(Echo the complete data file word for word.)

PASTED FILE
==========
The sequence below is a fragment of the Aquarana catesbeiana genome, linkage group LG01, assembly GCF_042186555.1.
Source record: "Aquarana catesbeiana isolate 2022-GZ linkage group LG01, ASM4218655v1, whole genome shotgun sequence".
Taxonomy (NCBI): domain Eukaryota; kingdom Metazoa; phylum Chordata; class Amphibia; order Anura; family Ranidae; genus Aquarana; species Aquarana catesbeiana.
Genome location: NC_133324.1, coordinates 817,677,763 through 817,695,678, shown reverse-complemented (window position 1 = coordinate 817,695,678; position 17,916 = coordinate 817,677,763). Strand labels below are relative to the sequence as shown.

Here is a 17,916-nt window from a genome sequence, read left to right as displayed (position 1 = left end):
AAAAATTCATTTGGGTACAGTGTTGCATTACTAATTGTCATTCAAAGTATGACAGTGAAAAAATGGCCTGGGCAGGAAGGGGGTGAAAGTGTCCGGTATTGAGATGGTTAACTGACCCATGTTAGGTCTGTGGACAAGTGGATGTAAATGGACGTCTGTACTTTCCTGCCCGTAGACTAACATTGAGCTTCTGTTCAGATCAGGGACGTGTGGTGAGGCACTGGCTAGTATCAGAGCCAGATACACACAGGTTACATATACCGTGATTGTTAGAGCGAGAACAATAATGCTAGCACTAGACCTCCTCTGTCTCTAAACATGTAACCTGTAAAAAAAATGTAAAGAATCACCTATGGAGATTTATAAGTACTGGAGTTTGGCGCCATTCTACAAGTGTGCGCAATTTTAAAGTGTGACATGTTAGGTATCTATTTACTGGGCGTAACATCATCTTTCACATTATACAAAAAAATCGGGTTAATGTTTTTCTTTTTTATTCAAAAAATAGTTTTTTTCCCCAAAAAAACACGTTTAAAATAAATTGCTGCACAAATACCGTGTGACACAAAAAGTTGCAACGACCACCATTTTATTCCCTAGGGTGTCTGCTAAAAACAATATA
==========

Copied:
The sequence below is a fragment of the Aquarana catesbeiana genome, linkage group LG01, assembly GCF_042186555.1.
Source record: "Aquarana catesbeiana isolate 2022-GZ linkage group LG01, ASM4218655v1, whole genome shotgun sequence".
Taxonomy (NCBI): domain Eukaryota; kingdom Metazoa; phylum Chordata; class Amphibia; order Anura; family Ranidae; genus Aquarana; species Aquarana catesbeiana.
Genome location: NC_133324.1, coordinates 817,677,763 through 817,695,678, shown reverse-complemented (window position 1 = coordinate 817,695,678; position 17,916 = coordinate 817,677,763). Strand labels below are relative to the sequence as shown.

Here is a 17,916-nt window from a genome sequence, read left to right as displayed (position 1 = left end):
AAAAATTCATTTGGGTACAGTGTTGCATTACTAATTGTCATTCAAAGTATGACAGTGAAAAAATGGCCTGGGCAGGAAGGGGGTGAAAGTGTCCGGTATTGAGATGGTTAACTGACCCATGTTAGGTCTGTGGACAAGTGGATGTAAATGGACGTCTGTACTTTCCTGCCCGTAGACTAACATTGAGCTTCTGTTCAGATCAGGGACGTGTGGTGAGGCACTGGCTAGTATCAGAGCCAGATACACACAGGTTACATATACCGTGATTGTTAGAGCGAGAACAATAATGCTAGCACTAGACCTCCTCTGTCTCTAAACATGTAACCTGTAAAAAAAATGTAAAGAATCACCTATGGAGATTTATAAGTACTGGAGTTTGGCGCCATTCTACAAGTGTGCGCAATTTTAAAGTGTGACATGTTAGGTATCTATTTACTGGGCGTAACATCATCTTTCACATTATACAAAAAAATCGGGTTAATGTTTTTCTTTTTTATTCAAAAAATAGTTTTTTTCCCCAAAAAAACACGTTTAAAATAAATTGCTGCACAAATACCGTGTGACACAAAAAGTTGCAACGACCACCATTTTATTCCCTAGGGTGTCTGCTAAAAACAATATA